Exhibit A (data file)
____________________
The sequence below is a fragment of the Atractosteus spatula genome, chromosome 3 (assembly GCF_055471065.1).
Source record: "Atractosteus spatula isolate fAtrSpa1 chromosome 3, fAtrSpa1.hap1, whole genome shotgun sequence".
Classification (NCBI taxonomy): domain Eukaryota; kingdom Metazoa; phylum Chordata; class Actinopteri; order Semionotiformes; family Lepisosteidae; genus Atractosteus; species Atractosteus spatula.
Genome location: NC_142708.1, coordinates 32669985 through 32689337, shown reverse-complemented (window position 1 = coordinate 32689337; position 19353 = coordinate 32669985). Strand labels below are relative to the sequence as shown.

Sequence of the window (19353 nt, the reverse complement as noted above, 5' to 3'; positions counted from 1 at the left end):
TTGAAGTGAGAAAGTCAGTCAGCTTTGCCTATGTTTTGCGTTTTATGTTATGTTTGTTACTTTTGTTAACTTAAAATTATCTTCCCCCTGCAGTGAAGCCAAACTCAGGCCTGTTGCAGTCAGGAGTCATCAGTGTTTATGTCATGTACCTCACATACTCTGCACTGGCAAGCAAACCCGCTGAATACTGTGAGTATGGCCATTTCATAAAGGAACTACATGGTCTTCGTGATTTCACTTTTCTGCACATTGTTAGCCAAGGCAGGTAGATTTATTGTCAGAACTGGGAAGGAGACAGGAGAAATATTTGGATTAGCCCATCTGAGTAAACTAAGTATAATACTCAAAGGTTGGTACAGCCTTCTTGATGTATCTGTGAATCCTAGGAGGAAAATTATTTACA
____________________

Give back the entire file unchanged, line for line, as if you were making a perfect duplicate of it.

The sequence below is a fragment of the Atractosteus spatula genome, chromosome 3 (assembly GCF_055471065.1).
Source record: "Atractosteus spatula isolate fAtrSpa1 chromosome 3, fAtrSpa1.hap1, whole genome shotgun sequence".
Classification (NCBI taxonomy): domain Eukaryota; kingdom Metazoa; phylum Chordata; class Actinopteri; order Semionotiformes; family Lepisosteidae; genus Atractosteus; species Atractosteus spatula.
Genome location: NC_142708.1, coordinates 32669985 through 32689337, shown reverse-complemented (window position 1 = coordinate 32689337; position 19353 = coordinate 32669985). Strand labels below are relative to the sequence as shown.

Sequence of the window (19353 nt, the reverse complement as noted above, 5' to 3'; positions counted from 1 at the left end):
TTGAAGTGAGAAAGTCAGTCAGCTTTGCCTATGTTTTGCGTTTTATGTTATGTTTGTTACTTTTGTTAACTTAAAATTATCTTCCCCCTGCAGTGAAGCCAAACTCAGGCCTGTTGCAGTCAGGAGTCATCAGTGTTTATGTCATGTACCTCACATACTCTGCACTGGCAAGCAAACCCGCTGAATACTGTGAGTATGGCCATTTCATAAAGGAACTACATGGTCTTCGTGATTTCACTTTTCTGCACATTGTTAGCCAAGGCAGGTAGATTTATTGTCAGAACTGGGAAGGAGACAGGAGAAATATTTGGATTAGCCCATCTGAGTAAACTAAGTATAATACTCAAAGGTTGGTACAGCCTTCTTGATGTATCTGTGAATCCTAGGAGGAAAATTATTTACA